|Blue Man Group - Audio|
|Music Disc Reviews DVD-Audio|
|Written by Richard Elen|
|Tuesday, 13 February 2001|
Adventures in plumbing....
You’ve seen them on the Intel Pentium TV commercials, but if that’s all you’ve seen, you have no idea at all of what Blue Man Group is all about. That was certainly my impression: I’d seen the advertising in Vegas for the live show at the Luxor, and I was vaguely aware of the fact that, since 1991, they’ve had an off-Broadway show running to extensive acclaim. But I had never really heard them.
This, the group’s debut album, was originally issued on CD in 1999. Now it has emerged, remixed for 5.1, on a DVD-Audio/Video disc. It’s a two-sided disc with DVD-A one side and DVD-V the other, much like a DVD-video release with pan-and-scan on one side and letterbox on the other – but watch out, because on this disc (or at least my copy) the version playing is the one labeled on the bottom of the disc, not the top as is usually the case. In other words, if you want to hear the DVD-A side and place it in your player with the words "DVD AUDIO" face up, you’ll experience the DVD-V side instead.
Blue Man Group is about drums – lots of them, mainly hand-crafted instruments, often enormous, sometimes tuned, made from industrial materials, especially long lengths of PVC tubing played with what look like table-tennis bats. These instruments have strange names that give a little idea of their provenance: names like Drumbone, Backpack Tubulum, Drumulum, and more. There are also plenty of regular drums, too. The ensemble is completed with some Chapman Stick bass work and sundry electric guitars, zither - and in one case synths and samplers - to create a quite unique experience.
Though my first inclination after having heard this album is to want to see Blue Man Group live at the earliest opportunity, I understand that the album is a good deal more than an audio rendition of the live show. Certainly, there are six people credited in the liner notes rather than just three as one might have thought from seeing images of the Group, and the multiple layers built up in the excellent surround mix would be difficult to craft in a stage show without some pre-recorded material.
The sound is exhilarating, exciting and infectious. It is impossible to resist the urge to crank the level way up and bathe in the solid rhythmic energy of this album. Many of the tracks crossfade into each other (or would do if my player wasn’t unaccountably inserting brief pauses between tracks) to produce a smoothly flowing experience that travels through various changes of instrumentation, emphasis and even tempo, although it must be said that the entire album has a very well-defined repetitive style, and that style is essentially delivered, with variously different instrumentation, throughout the work with few exceptions (one being the closing track, "Endless Column"). There is quite enough variation to avoid even a hint of boredom, though, and the overall energy and inventiveness of the Group really carries you along, supported by inventive use of surround.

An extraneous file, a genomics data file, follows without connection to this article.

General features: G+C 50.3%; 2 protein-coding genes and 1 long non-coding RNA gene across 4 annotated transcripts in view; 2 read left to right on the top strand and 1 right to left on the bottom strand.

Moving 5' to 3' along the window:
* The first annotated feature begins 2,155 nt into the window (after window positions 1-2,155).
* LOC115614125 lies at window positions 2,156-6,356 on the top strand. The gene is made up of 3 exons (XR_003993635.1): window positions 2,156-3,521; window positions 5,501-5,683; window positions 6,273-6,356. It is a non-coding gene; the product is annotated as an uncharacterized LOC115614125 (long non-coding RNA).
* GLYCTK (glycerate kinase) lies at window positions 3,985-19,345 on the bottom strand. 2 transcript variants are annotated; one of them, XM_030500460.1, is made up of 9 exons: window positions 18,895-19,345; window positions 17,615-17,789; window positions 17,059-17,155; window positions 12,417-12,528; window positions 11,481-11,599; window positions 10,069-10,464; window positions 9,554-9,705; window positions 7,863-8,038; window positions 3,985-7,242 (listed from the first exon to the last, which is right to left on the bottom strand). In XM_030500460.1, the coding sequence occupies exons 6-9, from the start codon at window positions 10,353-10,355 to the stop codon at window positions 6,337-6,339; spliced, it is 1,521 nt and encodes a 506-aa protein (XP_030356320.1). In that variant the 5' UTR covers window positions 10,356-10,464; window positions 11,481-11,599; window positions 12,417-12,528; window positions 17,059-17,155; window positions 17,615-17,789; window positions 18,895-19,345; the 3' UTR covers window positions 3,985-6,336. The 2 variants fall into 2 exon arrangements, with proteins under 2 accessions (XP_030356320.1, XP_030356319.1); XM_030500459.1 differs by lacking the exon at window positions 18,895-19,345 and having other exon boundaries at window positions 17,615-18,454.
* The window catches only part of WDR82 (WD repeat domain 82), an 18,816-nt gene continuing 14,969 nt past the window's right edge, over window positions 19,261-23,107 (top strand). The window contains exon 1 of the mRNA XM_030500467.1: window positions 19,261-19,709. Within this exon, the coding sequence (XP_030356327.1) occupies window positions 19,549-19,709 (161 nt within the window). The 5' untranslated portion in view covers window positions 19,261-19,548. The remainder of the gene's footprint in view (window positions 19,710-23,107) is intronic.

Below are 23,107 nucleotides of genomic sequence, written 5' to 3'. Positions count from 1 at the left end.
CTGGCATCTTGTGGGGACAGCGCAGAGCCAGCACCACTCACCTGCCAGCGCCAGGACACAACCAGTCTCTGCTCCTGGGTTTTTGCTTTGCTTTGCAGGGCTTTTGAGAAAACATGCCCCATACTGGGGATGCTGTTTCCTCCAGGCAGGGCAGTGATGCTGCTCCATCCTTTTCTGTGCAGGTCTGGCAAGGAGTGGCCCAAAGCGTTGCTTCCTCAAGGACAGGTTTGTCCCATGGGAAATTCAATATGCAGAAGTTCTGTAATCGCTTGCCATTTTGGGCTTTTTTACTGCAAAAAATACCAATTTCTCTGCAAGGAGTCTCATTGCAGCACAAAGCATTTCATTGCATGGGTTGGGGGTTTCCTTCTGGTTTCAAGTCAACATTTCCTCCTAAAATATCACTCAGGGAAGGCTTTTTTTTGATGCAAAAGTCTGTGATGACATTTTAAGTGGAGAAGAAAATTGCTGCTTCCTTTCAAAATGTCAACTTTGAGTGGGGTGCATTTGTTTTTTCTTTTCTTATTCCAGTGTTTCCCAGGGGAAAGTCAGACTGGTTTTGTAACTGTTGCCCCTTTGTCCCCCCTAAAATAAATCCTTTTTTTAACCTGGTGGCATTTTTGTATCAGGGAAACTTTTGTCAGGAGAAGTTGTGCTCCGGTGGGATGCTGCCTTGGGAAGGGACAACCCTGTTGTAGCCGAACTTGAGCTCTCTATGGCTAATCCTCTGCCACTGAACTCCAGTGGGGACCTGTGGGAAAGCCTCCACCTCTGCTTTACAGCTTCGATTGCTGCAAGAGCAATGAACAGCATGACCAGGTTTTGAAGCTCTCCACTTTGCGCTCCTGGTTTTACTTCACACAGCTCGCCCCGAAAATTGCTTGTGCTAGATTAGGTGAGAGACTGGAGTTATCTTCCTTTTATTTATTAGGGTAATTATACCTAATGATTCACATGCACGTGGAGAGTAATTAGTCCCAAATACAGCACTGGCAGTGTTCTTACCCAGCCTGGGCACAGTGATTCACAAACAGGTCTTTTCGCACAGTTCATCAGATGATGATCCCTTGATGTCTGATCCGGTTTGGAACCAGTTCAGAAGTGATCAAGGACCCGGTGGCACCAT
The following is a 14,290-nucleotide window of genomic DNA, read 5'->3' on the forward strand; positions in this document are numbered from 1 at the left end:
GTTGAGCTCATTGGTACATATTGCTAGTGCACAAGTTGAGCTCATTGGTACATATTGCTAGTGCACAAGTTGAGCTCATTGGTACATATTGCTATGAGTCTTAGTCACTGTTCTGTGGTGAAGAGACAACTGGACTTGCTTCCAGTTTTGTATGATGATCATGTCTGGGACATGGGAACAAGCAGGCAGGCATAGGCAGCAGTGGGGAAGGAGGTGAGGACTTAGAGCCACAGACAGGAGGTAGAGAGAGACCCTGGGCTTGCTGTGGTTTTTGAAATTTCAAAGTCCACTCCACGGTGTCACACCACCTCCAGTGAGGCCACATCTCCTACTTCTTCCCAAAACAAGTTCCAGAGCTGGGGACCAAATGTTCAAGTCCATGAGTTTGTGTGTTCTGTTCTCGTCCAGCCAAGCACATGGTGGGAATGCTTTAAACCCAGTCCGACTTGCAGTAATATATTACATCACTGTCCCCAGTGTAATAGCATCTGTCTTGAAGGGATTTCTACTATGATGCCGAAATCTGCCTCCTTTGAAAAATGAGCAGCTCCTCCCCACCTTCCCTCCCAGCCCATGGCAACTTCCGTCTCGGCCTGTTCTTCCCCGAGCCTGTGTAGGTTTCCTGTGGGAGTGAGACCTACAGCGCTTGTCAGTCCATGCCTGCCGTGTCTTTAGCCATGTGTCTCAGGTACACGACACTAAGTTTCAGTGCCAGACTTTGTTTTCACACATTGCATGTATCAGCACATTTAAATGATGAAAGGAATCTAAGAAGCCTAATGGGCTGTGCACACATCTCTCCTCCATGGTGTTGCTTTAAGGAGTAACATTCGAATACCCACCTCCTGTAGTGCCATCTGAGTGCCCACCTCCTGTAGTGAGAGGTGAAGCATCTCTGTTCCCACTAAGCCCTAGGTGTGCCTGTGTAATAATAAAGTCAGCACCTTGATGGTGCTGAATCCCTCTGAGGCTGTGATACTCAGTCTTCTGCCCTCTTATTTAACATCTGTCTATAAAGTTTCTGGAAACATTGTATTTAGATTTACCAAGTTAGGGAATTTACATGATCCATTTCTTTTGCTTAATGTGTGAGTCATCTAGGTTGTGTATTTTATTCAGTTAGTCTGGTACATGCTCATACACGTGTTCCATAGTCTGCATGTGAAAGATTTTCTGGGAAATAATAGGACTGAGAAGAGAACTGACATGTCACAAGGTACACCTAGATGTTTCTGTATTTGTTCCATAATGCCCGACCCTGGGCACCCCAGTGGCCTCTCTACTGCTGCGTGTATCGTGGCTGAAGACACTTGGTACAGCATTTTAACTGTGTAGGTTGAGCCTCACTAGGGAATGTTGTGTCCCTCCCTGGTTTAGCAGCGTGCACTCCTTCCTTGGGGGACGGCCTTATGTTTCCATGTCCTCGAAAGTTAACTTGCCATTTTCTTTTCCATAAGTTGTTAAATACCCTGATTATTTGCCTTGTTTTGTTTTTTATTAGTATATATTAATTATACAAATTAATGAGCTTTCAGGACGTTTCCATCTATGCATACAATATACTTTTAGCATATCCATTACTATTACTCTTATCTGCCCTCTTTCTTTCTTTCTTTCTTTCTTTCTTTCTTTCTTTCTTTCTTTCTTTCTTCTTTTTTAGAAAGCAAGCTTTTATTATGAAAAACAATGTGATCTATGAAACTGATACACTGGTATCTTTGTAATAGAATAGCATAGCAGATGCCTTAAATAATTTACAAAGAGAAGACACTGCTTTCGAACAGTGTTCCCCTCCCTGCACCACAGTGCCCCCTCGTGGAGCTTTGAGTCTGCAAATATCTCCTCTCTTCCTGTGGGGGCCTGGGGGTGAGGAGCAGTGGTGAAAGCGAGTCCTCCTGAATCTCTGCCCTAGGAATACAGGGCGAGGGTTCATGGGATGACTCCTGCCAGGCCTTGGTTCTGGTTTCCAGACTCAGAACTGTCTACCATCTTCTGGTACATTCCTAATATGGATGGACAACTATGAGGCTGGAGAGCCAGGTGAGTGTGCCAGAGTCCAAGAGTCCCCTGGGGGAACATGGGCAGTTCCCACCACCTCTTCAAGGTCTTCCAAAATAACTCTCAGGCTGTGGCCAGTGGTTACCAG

In general, the front stage on this recording is used to create a foundation for other parts to exploit the surround capabilities of the system. A few things flash around the room, or are orchestrated into a repeating sequence that skips from speaker to speaker; overdubbed percussion thunders in across the rear and the overall effect is extremely satisfying in surround. Alternatively, sometimes you find the heaviest elements in the cut are to the rear, with interweaving guitars (sometimes almost Fripp-like and at other times more reminiscent of the Ventures!) and other instruments play with the front space. Sometimes the guitars aren’t interweaving at all: they’re right in your ears, for example, as in the track "Drumbone."
The track order on this disc appears to differ from the original CD, though it is substantially similar, with the addition of a four-minute bonus 15th track, "Last Train to Transcentral," which differs substantially from the rest of the album. It’s a solid techno number with synths, multiple samples – crowds, gunshots and vocals – plus a Vocoder-processed lead voice. Interestingly, it’s a 24-bit, 48 kHz recording, rather than the 24/96 that the rest of the DVD-A side exhibits, and it is in a program group of its own, accessible from the main menu and not by stepping forward from the preceding number. The mix is also a little uneven, but despite some minor shortcomings, it could be described as, dare I say, the most "commercial" track on the album.
The two sides of the disc appear to offer identical content, and because of the nature of the material, it is rather difficult to tell them apart. There seems to be a little more HF clarity and bass definition on the DVD-A side, but it takes so long to compare the two that I could be fooling myself. There are also some additional video features, including some humorous video interview footage on the Blue Man Group and its founders.
This album is an exhilarating surround ride, an outstanding album made all the more immediate and powerful through the effective use of surround. A great experience and a definite "must-have" for your growing DVD music collection.
Reviewed by Richard Elen
Read the Blue Man Group stereo CD review here...